(Windows 10 was a good release though, and it one of the better releases they’ve had in recent times 🙂 ).

    Thread Starter Scott Bowler

    (@scottybowl2)

    As a very basic example of breaking changes, Gutenberg doesn’t support disabling auto p via a hook.

    I don’t want to take this off topic, but the fact you think Windows 10 was a good release sums up Gutenberg succinctly.

    On a side note, there is a very clear formula to replies to negative gutenberg reviews “{{thank you}} {{why don’t you like gutenberg even though your review says exactly why}} {{we are going to continue despite your feedback, but we’ll veil this by asking what you like about gutenberg}} {{ps by the way you can slow your installation down by having gutenberg in core but add more bloat by adding a plugin to disable it}}

    It’s time to take your heads out the sand and realise that you are wrong. Your egos are going to kill WordPress.

    Thread Starter Scott Bowler

    (@scottybowl2)

    One last comment – can you not see the elephant in the room? Two (apparently popular) plugins exist to delay or disable Gutenberg, which you are promoting as a viable solution. This by itself is a major red flag – people have invested time and money to counter your actions.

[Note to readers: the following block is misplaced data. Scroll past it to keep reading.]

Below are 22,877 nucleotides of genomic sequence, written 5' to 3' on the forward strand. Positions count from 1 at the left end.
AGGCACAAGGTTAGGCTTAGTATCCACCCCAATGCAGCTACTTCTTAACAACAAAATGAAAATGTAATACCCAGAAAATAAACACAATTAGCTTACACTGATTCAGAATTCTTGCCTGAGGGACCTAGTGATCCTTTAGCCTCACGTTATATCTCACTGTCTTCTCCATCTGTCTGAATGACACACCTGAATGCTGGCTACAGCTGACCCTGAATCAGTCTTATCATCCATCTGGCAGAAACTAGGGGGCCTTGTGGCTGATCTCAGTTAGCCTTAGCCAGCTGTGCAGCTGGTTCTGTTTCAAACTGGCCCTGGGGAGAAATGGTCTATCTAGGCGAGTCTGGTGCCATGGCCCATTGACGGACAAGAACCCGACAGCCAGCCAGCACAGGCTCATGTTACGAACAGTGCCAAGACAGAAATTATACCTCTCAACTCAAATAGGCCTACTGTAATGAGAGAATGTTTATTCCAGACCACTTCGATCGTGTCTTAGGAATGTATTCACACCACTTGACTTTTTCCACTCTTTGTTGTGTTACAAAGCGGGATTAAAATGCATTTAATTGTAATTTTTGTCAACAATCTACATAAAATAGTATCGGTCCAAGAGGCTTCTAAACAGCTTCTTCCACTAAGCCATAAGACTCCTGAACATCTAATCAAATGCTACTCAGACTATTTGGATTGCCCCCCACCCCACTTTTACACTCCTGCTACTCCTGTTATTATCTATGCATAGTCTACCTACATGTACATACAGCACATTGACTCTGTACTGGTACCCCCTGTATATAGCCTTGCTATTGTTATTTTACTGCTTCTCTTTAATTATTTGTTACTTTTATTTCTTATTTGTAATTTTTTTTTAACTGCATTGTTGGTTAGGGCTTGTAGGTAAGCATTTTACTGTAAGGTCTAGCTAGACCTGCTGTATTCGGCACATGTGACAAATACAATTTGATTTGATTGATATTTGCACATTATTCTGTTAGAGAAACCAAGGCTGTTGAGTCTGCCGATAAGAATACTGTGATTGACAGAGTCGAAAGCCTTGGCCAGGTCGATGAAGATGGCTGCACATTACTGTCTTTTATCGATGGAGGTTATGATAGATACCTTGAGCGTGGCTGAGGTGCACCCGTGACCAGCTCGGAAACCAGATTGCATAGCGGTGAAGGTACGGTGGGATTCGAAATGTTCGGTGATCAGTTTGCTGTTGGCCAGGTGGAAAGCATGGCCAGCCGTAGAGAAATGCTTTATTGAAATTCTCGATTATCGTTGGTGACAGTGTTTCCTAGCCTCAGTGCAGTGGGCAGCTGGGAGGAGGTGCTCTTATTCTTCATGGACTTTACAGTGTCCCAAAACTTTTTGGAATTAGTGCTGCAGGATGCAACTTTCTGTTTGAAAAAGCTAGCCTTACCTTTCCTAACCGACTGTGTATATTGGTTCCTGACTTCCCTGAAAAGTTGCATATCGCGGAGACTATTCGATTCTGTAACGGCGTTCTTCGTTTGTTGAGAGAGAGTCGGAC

The state of denial shown in all these threads is extraordinary.

    Please respond to my suggestion of making this a default plugin instead of core.

    • This reply was modified 3 years, 10 months ago by Scott Bowler.
    • This reply was modified 3 years, 10 months ago by Scott Bowler.
    Moderator Marius L. J.

    (@clorith)

    So, wpautop is actually not used by Gutenberg blocks, since the editor properly handles paragraph separation (due to them being split into blocks now), the call to wpautop was a solution to a “problem” where the classic editor uses linebreaks, and a paragraph to it was merely two linebreaks in a row.

    I’m not sure if that answers, or solves, your question, but it at least explains why we don’t look for the filter so it can be disabled. You can see the issue at https://github.com/WordPress/gutenberg/issues/3900 if you’re curious about it, as it covers most of this.

    You are correct, many of our answers do have the same format, that is because a lot of the mare negative, we want to try and find something positive in all of them (dealing with negativity all day is quite taxing on us, as we are all volunteers). I’m sorry to hear you don’t approve of this, but that’s what we do to get by.

    We provide the fallbacks as a service, because we understand that not everyone may be ready by the time we roll things out fully. The options are there for the minority that need them, and we have faith that users will take to the new editing experience instead.